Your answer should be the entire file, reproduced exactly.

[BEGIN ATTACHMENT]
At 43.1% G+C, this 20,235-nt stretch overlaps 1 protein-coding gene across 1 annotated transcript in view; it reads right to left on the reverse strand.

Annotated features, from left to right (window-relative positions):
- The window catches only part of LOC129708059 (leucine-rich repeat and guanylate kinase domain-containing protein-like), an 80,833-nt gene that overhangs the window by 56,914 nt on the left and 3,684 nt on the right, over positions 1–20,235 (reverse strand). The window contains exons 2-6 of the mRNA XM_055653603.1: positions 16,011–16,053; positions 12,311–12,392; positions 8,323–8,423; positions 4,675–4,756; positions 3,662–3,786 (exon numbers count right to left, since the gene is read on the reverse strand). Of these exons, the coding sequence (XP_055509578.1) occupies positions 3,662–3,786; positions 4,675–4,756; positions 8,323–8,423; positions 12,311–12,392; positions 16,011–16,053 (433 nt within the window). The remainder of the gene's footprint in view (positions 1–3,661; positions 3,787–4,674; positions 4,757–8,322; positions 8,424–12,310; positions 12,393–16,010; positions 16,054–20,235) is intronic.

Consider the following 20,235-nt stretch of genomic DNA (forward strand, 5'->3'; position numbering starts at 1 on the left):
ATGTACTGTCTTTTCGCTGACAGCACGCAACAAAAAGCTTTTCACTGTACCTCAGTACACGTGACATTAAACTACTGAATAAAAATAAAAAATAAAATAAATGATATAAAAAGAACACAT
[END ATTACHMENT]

At 43.1% G+C, this 20,235-nt stretch overlaps 1 protein-coding gene across 1 annotated transcript in view; it reads right to left on the reverse strand.

Annotated features, from left to right (window-relative positions):
- The window catches only part of LOC129708059 (leucine-rich repeat and guanylate kinase domain-containing protein-like), an 80,833-nt gene that overhangs the window by 56,914 nt on the left and 3,684 nt on the right, over positions 1–20,235 (reverse strand). The window contains exons 2-6 of the mRNA XM_055653603.1: positions 16,011–16,053; positions 12,311–12,392; positions 8,323–8,423; positions 4,675–4,756; positions 3,662–3,786 (exon numbers count right to left, since the gene is read on the reverse strand). Of these exons, the coding sequence (XP_055509578.1) occupies positions 3,662–3,786; positions 4,675–4,756; positions 8,323–8,423; positions 12,311–12,392; positions 16,011–16,053 (433 nt within the window). The remainder of the gene's footprint in view (positions 1–3,661; positions 3,787–4,674; positions 4,757–8,322; positions 8,424–12,310; positions 12,393–16,010; positions 16,054–20,235) is intronic.

Consider the following 20,235-nt stretch of genomic DNA (forward strand, 5'->3'; position numbering starts at 1 on the left):
ATGTACTGTCTTTTCGCTGACAGCACGCAACAAAAAGCTTTTCACTGTACCTCAGTACACGTGACATTAAACTACTGAATAAAAATAAAAAATAAAATAAATGATATAAAAAGAACACAT